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Hiburi-class escort ship

IJN escort vessel SHONAN in 1944.jpg
Daitō or Shōnan[1]
Class overview
Name: Hiburi class
Builders: Hitachi Zōsen Corporation
Operators:
Preceded by: Mikura class
Succeeded by: Ukuru class
Cost:
Built: 1944–1945
In commission: 1944–1990
Planned: 11 (converted from 3 of the Mikura class, and 8 of the Ukuru class)
Completed: 9
Cancelled: 2
Lost: 5
Retired: 4
General characteristics
Type: Escort ship
Displacement: 940 long tons (955 t) standard
Length: 78.77 m (258 ft 5 in) overall
Beam: 9.10 m (29 ft 10 in)
Draught: 3.06 m (10 ft 0 in)
Propulsion:
  • 2 × Kampon Mk.22 Model 10 diesels
  • 2 shafts, 4,200 bhp (3,100 kW)
Speed: 19.5 knots (22.4 mph; 36.1 km/h)
Range: 5,000 nmi (9,300 km) at 16 kn (18 mph; 30 km/h)
Complement: 150
Armament:

The Hiburi-class escort ship (日振型海防艦,, Hiburi-gata Kaibōkan) was a sub-class of the Mikura-class escort ships of the Imperial Japanese Navy (IJN), serving during and after World War II.[2]

Background

In the Rapid Naval Armaments Supplement Programme of 1941, the Imperial Japanese Navy ordered the construction of thirty escort vessels (kaibōkan) - designated as #310 to #339 of that Programme, to provide escort ships for the Navy. Fourteen of these were planned as Etorofu class (Escort ship Type-A) of 860 tons standard displacement and sixteen as Mikura class (Escort ship Type-B) of 940 tons, although in the Budget (for which 153,360,000 yen was provided for the ships, or 5,112,000 per ship) they were all stated to be of 1,200 tons. However, three of the Mikura class (ships #328, #333 and #339) were subsequently designated as to be built to the Hiburi design.

In the next year's Modified 5th Naval Armaments Supplement Programme, the IJN ordered the construction of another thirty-four ships to a modified version (Ukuru class) of the Type-B design; these were designated as #5251 to #5284 of that Programme. However, eight of these ship (ships #5252, #5254, #5257, ##5259 and #5263 to #5266) were susequently designated to be built to the Hiburi design. Only six of the eight were so completed, with #5265 and #5266 being incomplete at the end of the Pacific War and broken up .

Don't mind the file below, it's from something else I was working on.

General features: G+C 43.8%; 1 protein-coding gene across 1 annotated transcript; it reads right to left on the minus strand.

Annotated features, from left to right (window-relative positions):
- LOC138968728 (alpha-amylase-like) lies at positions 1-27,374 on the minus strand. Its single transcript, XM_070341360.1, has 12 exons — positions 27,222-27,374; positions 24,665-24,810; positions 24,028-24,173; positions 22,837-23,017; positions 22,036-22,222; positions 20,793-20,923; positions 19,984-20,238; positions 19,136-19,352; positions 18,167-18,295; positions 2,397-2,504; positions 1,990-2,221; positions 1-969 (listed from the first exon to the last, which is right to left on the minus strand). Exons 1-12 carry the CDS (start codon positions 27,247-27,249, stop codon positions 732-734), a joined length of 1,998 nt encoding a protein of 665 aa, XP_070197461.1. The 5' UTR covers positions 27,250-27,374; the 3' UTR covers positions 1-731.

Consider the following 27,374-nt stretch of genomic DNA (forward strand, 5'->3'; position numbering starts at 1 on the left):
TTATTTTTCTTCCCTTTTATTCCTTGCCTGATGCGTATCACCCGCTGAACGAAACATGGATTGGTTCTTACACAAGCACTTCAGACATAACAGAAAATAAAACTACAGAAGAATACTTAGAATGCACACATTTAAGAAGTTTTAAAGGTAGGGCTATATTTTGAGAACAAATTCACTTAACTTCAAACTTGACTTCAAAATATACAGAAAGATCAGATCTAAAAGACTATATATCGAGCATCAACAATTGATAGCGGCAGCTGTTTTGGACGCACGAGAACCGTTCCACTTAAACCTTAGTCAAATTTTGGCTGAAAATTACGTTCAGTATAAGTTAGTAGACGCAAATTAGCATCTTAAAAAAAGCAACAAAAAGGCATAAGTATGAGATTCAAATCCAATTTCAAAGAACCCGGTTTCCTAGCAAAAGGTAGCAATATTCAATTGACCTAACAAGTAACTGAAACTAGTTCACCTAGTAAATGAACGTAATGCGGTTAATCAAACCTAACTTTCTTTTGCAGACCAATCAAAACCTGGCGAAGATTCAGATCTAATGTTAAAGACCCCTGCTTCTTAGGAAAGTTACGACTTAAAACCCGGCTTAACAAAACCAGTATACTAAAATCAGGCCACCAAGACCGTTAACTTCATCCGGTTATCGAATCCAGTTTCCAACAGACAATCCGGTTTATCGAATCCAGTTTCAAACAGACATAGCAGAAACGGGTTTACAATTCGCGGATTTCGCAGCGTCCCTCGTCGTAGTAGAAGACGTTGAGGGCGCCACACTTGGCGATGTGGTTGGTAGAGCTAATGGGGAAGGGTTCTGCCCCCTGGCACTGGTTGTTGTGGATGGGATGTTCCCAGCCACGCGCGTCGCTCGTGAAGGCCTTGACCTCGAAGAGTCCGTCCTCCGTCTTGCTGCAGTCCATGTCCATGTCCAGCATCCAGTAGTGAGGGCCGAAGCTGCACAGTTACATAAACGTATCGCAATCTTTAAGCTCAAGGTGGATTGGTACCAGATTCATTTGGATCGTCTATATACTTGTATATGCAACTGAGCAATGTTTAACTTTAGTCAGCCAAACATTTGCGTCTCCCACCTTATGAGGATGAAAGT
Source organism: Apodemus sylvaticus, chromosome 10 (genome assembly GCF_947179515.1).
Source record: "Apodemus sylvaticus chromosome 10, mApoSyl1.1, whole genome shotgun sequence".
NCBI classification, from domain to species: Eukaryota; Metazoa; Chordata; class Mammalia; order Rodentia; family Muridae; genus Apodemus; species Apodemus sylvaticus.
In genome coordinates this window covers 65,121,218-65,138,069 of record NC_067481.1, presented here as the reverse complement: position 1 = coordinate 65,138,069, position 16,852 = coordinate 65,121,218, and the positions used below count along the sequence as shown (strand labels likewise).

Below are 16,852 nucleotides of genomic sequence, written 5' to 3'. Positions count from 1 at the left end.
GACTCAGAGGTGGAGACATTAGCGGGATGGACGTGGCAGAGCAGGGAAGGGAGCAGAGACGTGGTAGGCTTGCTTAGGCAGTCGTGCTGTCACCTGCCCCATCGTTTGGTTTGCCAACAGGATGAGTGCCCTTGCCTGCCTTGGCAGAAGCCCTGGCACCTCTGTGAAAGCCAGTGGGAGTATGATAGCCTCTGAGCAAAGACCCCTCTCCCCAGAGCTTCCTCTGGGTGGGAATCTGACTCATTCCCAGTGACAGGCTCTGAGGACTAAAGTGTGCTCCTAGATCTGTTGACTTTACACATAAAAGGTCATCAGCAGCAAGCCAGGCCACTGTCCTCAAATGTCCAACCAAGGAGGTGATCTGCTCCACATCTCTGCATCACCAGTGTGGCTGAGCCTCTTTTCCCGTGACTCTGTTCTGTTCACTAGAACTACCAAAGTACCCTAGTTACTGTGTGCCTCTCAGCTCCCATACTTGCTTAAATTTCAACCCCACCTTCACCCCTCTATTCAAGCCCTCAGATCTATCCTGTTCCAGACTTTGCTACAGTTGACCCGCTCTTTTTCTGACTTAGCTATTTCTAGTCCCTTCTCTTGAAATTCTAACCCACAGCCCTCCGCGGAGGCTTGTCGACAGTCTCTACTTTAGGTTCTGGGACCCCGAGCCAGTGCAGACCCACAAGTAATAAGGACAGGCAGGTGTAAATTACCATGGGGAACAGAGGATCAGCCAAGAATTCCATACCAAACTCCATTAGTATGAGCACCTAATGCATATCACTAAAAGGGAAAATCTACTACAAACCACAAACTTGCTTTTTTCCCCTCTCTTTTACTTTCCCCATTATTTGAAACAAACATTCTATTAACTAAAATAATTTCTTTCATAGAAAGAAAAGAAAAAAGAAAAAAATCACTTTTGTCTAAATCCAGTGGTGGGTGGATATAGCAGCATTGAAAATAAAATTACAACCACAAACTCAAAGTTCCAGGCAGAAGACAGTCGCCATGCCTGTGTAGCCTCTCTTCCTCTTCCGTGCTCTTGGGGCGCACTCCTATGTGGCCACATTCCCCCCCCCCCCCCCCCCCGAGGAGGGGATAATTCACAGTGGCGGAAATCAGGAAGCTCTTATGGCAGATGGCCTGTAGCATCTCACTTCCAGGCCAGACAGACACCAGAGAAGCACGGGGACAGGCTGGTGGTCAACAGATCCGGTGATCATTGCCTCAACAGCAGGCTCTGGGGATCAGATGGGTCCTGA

The eleven ships were all ordered from the Hitachi Zōsen shipbuilding concern at Sakurajima, which had also received other orders for ships completed to the Etorofu, Mikura and Ukuru designs. The Hiburi design used the same hull as the Ukuru class, but with different fittings. In 1943, the Japanese Navy General Staff (Gunreibu) promoted the building of Escort ship Type-A, the Etorofu class and Escort ship Type-B, the Mikura class and Ukuru class. However, the Navy General Staff also noted that too many man-hours of work were needed for their building.

Design

  • The Navy Technical Department (Kampon) used the Ukuru's basic designs for the new drawings. It was a chimera of Mikura and Ukuru classes.
  • The new drawings had the following characteristic.
    • Armaments and under waterline designs were same as Mikura.
    • Everything else was same as in the Ukuru.
  • The Kampon estimated man-hours for building will be between 42,000 to 40,000.[3]
  • The new drawing was sent to the Hitachi Zōsen Corporation, Sakurajima Shipyard. Those ships of the Mikura class and the Ukuru class that had not been started were converted to the Hiburi class. The Hitachi Zōsen built all of the Hiburi class vessels.[4]

Ships in class

Of the nine ships completed, three were sunk by US submarines and two by naval mines.

Ship # Ship Laid down Launched Completed Fate
#328 Hiburi (日振) 3 January 1944 10 April 1944 27 June 1944 Sunk by USS Harder at west of Manila, 22 August 1944.
#333 Daitō (大東) 23 February 1944 19 May 1944 7 August 1944 Sunk by naval mine at Tsushima Strait, 16 November 1945.